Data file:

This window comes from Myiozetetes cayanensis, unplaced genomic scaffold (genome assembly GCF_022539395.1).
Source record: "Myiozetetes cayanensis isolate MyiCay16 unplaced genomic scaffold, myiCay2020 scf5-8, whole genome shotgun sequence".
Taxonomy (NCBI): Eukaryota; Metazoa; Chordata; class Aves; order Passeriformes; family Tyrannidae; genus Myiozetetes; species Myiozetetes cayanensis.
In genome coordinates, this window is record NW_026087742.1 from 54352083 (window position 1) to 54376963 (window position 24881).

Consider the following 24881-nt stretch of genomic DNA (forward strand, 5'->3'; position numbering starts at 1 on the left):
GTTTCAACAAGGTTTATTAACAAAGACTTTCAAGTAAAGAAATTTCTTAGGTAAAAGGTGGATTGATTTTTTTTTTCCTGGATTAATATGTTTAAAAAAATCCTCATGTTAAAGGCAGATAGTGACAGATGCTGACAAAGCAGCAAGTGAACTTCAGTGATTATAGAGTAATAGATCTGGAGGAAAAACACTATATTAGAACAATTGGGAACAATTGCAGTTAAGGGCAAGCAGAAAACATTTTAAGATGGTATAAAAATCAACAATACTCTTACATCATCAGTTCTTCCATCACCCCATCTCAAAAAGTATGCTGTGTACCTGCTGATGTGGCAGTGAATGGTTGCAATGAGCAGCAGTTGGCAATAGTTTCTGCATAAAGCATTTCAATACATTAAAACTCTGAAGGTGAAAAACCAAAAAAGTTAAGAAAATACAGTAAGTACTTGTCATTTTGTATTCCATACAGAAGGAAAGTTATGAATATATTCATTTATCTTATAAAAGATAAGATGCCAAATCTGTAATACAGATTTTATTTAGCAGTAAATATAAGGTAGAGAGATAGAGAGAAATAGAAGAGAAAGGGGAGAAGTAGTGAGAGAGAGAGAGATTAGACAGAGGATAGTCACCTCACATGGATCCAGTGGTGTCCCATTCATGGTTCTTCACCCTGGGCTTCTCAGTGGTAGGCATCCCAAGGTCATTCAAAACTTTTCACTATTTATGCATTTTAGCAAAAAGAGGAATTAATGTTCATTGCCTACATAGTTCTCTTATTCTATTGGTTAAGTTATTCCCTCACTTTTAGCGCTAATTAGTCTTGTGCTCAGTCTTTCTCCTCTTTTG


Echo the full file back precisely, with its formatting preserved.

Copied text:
This window comes from Myiozetetes cayanensis, unplaced genomic scaffold (genome assembly GCF_022539395.1).
Source record: "Myiozetetes cayanensis isolate MyiCay16 unplaced genomic scaffold, myiCay2020 scf5-8, whole genome shotgun sequence".
Taxonomy (NCBI): Eukaryota; Metazoa; Chordata; class Aves; order Passeriformes; family Tyrannidae; genus Myiozetetes; species Myiozetetes cayanensis.
In genome coordinates, this window is record NW_026087742.1 from 54352083 (window position 1) to 54376963 (window position 24881).

Consider the following 24881-nt stretch of genomic DNA (forward strand, 5'->3'; position numbering starts at 1 on the left):
GTTTCAACAAGGTTTATTAACAAAGACTTTCAAGTAAAGAAATTTCTTAGGTAAAAGGTGGATTGATTTTTTTTTTCCTGGATTAATATGTTTAAAAAAATCCTCATGTTAAAGGCAGATAGTGACAGATGCTGACAAAGCAGCAAGTGAACTTCAGTGATTATAGAGTAATAGATCTGGAGGAAAAACACTATATTAGAACAATTGGGAACAATTGCAGTTAAGGGCAAGCAGAAAACATTTTAAGATGGTATAAAAATCAACAATACTCTTACATCATCAGTTCTTCCATCACCCCATCTCAAAAAGTATGCTGTGTACCTGCTGATGTGGCAGTGAATGGTTGCAATGAGCAGCAGTTGGCAATAGTTTCTGCATAAAGCATTTCAATACATTAAAACTCTGAAGGTGAAAAACCAAAAAAGTTAAGAAAATACAGTAAGTACTTGTCATTTTGTATTCCATACAGAAGGAAAGTTATGAATATATTCATTTATCTTATAAAAGATAAGATGCCAAATCTGTAATACAGATTTTATTTAGCAGTAAATATAAGGTAGAGAGATAGAGAGAAATAGAAGAGAAAGGGGAGAAGTAGTGAGAGAGAGAGAGATTAGACAGAGGATAGTCACCTCACATGGATCCAGTGGTGTCCCATTCATGGTTCTTCACCCTGGGCTTCTCAGTGGTAGGCATCCCAAGGTCATTCAAAACTTTTCACTATTTATGCATTTTAGCAAAAAGAGGAATTAATGTTCATTGCCTACATAGTTCTCTTATTCTATTGGTTAAGTTATTCCCTCACTTTTAGCGCTAATTAGTCTTGTGCTCAGTCTTTCTCCTCTTTTG